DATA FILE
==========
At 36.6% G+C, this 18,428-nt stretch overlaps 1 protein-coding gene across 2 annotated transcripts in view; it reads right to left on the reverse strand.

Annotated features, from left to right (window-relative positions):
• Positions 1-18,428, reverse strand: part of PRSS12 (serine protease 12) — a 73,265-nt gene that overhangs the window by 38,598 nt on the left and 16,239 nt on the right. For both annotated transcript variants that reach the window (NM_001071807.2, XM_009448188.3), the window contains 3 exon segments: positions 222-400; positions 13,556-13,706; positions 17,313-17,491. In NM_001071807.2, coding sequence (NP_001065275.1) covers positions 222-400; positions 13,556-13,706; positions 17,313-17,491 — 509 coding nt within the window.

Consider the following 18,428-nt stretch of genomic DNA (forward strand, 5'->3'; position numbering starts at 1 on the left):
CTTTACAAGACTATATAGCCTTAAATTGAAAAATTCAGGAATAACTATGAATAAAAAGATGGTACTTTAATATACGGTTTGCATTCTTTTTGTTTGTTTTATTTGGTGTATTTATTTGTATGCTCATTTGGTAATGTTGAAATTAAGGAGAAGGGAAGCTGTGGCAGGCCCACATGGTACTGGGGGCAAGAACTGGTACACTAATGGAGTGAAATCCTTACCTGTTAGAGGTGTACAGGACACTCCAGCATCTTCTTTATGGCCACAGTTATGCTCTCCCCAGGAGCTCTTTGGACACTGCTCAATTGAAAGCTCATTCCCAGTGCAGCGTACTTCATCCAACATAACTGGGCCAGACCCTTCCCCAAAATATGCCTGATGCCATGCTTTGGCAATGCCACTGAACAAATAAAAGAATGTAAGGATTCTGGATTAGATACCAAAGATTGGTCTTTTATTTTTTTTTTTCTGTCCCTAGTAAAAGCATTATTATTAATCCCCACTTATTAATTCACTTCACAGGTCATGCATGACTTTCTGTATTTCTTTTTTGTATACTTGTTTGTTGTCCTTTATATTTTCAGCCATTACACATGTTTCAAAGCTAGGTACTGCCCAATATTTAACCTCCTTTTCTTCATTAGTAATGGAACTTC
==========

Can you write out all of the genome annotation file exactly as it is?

At 36.6% G+C, this 18,428-nt stretch overlaps 1 protein-coding gene across 2 annotated transcripts in view; it reads right to left on the reverse strand.

Annotated features, from left to right (window-relative positions):
• Positions 1-18,428, reverse strand: part of PRSS12 (serine protease 12) — a 73,265-nt gene that overhangs the window by 38,598 nt on the left and 16,239 nt on the right. For both annotated transcript variants that reach the window (NM_001071807.2, XM_009448188.3), the window contains 3 exon segments: positions 222-400; positions 13,556-13,706; positions 17,313-17,491. In NM_001071807.2, coding sequence (NP_001065275.1) covers positions 222-400; positions 13,556-13,706; positions 17,313-17,491 — 509 coding nt within the window.

Consider the following 18,428-nt stretch of genomic DNA (forward strand, 5'->3'; position numbering starts at 1 on the left):
CTTTACAAGACTATATAGCCTTAAATTGAAAAATTCAGGAATAACTATGAATAAAAAGATGGTACTTTAATATACGGTTTGCATTCTTTTTGTTTGTTTTATTTGGTGTATTTATTTGTATGCTCATTTGGTAATGTTGAAATTAAGGAGAAGGGAAGCTGTGGCAGGCCCACATGGTACTGGGGGCAAGAACTGGTACACTAATGGAGTGAAATCCTTACCTGTTAGAGGTGTACAGGACACTCCAGCATCTTCTTTATGGCCACAGTTATGCTCTCCCCAGGAGCTCTTTGGACACTGCTCAATTGAAAGCTCATTCCCAGTGCAGCGTACTTCATCCAACATAACTGGGCCAGACCCTTCCCCAAAATATGCCTGATGCCATGCTTTGGCAATGCCACTGAACAAATAAAAGAATGTAAGGATTCTGGATTAGATACCAAAGATTGGTCTTTTATTTTTTTTTTTCTGTCCCTAGTAAAAGCATTATTATTAATCCCCACTTATTAATTCACTTCACAGGTCATGCATGACTTTCTGTATTTCTTTTTTGTATACTTGTTTGTTGTCCTTTATATTTTCAGCCATTACACATGTTTCAAAGCTAGGTACTGCCCAATATTTAACCTCCTTTTCTTCATTAGTAATGGAACTTC